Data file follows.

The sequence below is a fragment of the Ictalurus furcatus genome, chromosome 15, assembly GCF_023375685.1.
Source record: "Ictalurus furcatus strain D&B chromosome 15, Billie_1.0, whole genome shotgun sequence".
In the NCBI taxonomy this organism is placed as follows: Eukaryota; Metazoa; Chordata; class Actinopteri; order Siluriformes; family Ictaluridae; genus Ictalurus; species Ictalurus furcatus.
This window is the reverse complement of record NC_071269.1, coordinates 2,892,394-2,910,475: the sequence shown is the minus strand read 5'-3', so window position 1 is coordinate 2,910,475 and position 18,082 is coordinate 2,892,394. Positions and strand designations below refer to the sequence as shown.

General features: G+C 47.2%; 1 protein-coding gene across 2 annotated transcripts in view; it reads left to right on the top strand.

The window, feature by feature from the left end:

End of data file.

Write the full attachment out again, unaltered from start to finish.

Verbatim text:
The sequence below is a fragment of the Ictalurus furcatus genome, chromosome 15, assembly GCF_023375685.1.
Source record: "Ictalurus furcatus strain D&B chromosome 15, Billie_1.0, whole genome shotgun sequence".
In the NCBI taxonomy this organism is placed as follows: Eukaryota; Metazoa; Chordata; class Actinopteri; order Siluriformes; family Ictaluridae; genus Ictalurus; species Ictalurus furcatus.
This window is the reverse complement of record NC_071269.1, coordinates 2,892,394-2,910,475: the sequence shown is the minus strand read 5'-3', so window position 1 is coordinate 2,910,475 and position 18,082 is coordinate 2,892,394. Positions and strand designations below refer to the sequence as shown.

General features: G+C 47.2%; 1 protein-coding gene across 2 annotated transcripts in view; it reads left to right on the top strand.

The window, feature by feature from the left end: